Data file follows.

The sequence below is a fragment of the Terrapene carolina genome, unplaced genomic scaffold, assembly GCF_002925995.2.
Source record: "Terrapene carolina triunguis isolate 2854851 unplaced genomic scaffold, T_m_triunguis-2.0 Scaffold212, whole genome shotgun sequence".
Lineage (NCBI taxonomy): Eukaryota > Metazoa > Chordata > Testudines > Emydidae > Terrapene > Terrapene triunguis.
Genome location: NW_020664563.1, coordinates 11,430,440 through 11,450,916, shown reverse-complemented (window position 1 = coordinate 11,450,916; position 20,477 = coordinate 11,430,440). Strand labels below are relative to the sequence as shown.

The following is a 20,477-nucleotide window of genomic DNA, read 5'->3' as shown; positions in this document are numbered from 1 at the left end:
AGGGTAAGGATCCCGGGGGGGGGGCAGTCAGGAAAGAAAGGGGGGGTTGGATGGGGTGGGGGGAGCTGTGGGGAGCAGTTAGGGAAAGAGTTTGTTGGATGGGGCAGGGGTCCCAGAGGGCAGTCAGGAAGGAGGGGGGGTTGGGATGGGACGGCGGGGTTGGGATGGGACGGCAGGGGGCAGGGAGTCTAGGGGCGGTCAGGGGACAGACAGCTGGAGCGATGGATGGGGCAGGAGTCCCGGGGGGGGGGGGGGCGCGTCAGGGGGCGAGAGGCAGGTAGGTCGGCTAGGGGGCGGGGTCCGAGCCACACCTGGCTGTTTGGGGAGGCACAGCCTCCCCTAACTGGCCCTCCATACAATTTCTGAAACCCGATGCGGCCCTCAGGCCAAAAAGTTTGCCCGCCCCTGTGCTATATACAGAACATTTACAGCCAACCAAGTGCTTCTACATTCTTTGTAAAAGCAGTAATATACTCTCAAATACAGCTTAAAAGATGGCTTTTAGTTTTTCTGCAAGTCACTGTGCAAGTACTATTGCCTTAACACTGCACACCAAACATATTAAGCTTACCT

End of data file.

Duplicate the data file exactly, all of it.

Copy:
The sequence below is a fragment of the Terrapene carolina genome, unplaced genomic scaffold, assembly GCF_002925995.2.
Source record: "Terrapene carolina triunguis isolate 2854851 unplaced genomic scaffold, T_m_triunguis-2.0 Scaffold212, whole genome shotgun sequence".
Lineage (NCBI taxonomy): Eukaryota > Metazoa > Chordata > Testudines > Emydidae > Terrapene > Terrapene triunguis.
Genome location: NW_020664563.1, coordinates 11,430,440 through 11,450,916, shown reverse-complemented (window position 1 = coordinate 11,450,916; position 20,477 = coordinate 11,430,440). Strand labels below are relative to the sequence as shown.

The following is a 20,477-nucleotide window of genomic DNA, read 5'->3' as shown; positions in this document are numbered from 1 at the left end:
AGGGTAAGGATCCCGGGGGGGGGGCAGTCAGGAAAGAAAGGGGGGGTTGGATGGGGTGGGGGGAGCTGTGGGGAGCAGTTAGGGAAAGAGTTTGTTGGATGGGGCAGGGGTCCCAGAGGGCAGTCAGGAAGGAGGGGGGGTTGGGATGGGACGGCGGGGTTGGGATGGGACGGCAGGGGGCAGGGAGTCTAGGGGCGGTCAGGGGACAGACAGCTGGAGCGATGGATGGGGCAGGAGTCCCGGGGGGGGGGGGGGCGCGTCAGGGGGCGAGAGGCAGGTAGGTCGGCTAGGGGGCGGGGTCCGAGCCACACCTGGCTGTTTGGGGAGGCACAGCCTCCCCTAACTGGCCCTCCATACAATTTCTGAAACCCGATGCGGCCCTCAGGCCAAAAAGTTTGCCCGCCCCTGTGCTATATACAGAACATTTACAGCCAACCAAGTGCTTCTACATTCTTTGTAAAAGCAGTAATATACTCTCAAATACAGCTTAAAAGATGGCTTTTAGTTTTTCTGCAAGTCACTGTGCAAGTACTATTGCCTTAACACTGCACACCAAACATATTAAGCTTACCT